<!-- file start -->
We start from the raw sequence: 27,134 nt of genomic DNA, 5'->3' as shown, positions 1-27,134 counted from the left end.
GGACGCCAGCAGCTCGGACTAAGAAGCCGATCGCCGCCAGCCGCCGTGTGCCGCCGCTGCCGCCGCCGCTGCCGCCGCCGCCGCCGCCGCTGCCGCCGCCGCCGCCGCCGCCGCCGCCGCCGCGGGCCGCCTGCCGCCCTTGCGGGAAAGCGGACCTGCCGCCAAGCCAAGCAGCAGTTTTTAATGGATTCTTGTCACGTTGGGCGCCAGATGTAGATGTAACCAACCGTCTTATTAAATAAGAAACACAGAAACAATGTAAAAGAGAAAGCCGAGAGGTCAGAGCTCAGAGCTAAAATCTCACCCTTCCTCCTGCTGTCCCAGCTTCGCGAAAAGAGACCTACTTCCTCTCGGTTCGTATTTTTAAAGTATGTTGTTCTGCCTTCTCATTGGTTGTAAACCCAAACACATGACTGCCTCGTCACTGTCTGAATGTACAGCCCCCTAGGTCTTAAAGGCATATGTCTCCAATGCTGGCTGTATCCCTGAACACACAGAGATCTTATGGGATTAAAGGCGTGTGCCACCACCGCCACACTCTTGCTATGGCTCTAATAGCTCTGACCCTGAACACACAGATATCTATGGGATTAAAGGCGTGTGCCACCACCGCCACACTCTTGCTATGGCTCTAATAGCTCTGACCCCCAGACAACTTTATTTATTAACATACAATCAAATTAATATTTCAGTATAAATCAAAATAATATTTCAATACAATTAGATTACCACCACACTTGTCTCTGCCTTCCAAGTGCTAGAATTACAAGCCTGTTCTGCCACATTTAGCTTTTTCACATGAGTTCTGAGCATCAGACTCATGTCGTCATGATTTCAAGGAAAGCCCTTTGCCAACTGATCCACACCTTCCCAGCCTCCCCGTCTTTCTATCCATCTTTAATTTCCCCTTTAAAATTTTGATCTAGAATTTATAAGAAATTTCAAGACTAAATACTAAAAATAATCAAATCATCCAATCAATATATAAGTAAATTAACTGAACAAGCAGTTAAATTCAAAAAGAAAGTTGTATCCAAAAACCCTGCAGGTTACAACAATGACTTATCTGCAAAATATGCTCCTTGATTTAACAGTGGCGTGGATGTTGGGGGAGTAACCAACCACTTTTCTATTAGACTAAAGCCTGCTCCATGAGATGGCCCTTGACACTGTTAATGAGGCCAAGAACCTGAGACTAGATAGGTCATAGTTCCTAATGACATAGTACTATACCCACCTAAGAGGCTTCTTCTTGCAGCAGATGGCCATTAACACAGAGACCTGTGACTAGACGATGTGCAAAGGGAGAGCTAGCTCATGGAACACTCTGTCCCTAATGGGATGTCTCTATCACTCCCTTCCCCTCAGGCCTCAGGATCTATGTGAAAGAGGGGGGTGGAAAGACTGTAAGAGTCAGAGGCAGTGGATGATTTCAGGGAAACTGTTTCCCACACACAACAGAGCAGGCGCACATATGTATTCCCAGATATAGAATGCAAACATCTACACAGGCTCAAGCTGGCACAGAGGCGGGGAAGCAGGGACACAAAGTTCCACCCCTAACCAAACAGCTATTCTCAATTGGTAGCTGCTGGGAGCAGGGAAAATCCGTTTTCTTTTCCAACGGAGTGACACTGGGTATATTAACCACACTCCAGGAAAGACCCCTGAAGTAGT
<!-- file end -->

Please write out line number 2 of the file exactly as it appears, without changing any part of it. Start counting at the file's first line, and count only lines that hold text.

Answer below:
GGACGCCAGCAGCTCGGACTAAGAAGCCGATCGCCGCCAGCCGCCGTGTGCCGCCGCTGCCGCCGCCGCTGCCGCCGCCGCCGCCGCCGCTGCCGCCGCCGCCGCCGCCGCCGCCGCCGCCGCGGGCCGCCTGCCGCCCTTGCGGGAAAGCGGACCTGCCGCCAAGCCAAGCAGCAGTTTTTAATGGATTCTTGTCACGTTGGGCGCCAGATGTAGATGTAACCAACCGTCTTATTAAATAAGAAACACAGAAACAATGTAAAAGAGAAAGCCGAGAGGTCAGAGCTCAGAGCTAAAATCTCACCCTTCCTCCTGCTGTCCCAGCTTCGCGAAAAGAGACCTACTTCCTCTCGGTTCGTATTTTTAAAGTATGTTGTTCTGCCTTCTCATTGGTTGTAAACCCAAACACATGACTGCCTCGTCACTGTCTGAATGTACAGCCCCCTAGGTCTTAAAGGCATATGTCTCCAATGCTGGCTGTATCCCTGAACACACAGAGATCTTATGGGATTAAAGGCGTGTGCCACCACCGCCACACTCTTGCTATGGCTCTAATAGCTCTGACCCTGAACACACAGATATCTATGGGATTAAAGGCGTGTGCCACCACCGCCACACTCTTGCTATGGCTCTAATAGCTCTGACCCCCAGACAACTTTATTTATTAACATACAATCAAATTAATATTTCAGTATAAATCAAAATAATATTTCAATACAATTAGATTACCACCACACTTGTCTCTGCCTTCCAAGTGCTAGAATTACAAGCCTGTTCTGCCACATTTAGCTTTTTCACATGAGTTCTGAGCATCAGACTCATGTCGTCATGATTTCAAGGAAAGCCCTTTGCCAACTGATCCACACCTTCCCAGCCTCCCCGTCTTTCTATCCATCTTTAATTTCCCCTTTAAAATTTTGATCTAGAATTTATAAGAAATTTCAAGACTAAATACTAAAAATAATCAAATCATCCAATCAATATATAAGTAAATTAACTGAACAAGCAGTTAAATTCAAAAAGAAAGTTGTATCCAAAAACCCTGCAGGTTACAACAATGACTTATCTGCAAAATATGCTCCTTGATTTAACAGTGGCGTGGATGTTGGGGGAGTAACCAACCACTTTTCTATTAGACTAAAGCCTGCTCCATGAGATGGCCCTTGACACTGTTAATGAGGCCAAGAACCTGAGACTAGATAGGTCATAGTTCCTAATGACATAGTACTATACCCACCTAAGAGGCTTCTTCTTGCAGCAGATGGCCATTAACACAGAGACCTGTGACTAGACGATGTGCAAAGGGAGAGCTAGCTCATGGAACACTCTGTCCCTAATGGGATGTCTCTATCACTCCCTTCCCCTCAGGCCTCAGGATCTATGTGAAAGAGGGGGGTGGAAAGACTGTAAGAGTCAGAGGCAGTGGATGATTTCAGGGAAACTGTTTCCCACACACAACAGAGCAGGCGCACATATGTATTCCCAGATATAGAATGCAAACATCTACACAGGCTCAAGCTGGCACAGAGGCGGGGAAGCAGGGACACAAAGTTCCACCCCTAACCAAACAGCTATTCTCAATTGGTAGCTGCTGGGAGCAGGGAAAATCCGTTTTCTTTTCCAACGGAGTGACACTGGGTATATTAACCACACTCCAGGAAAGACCCCTGAAGTAGT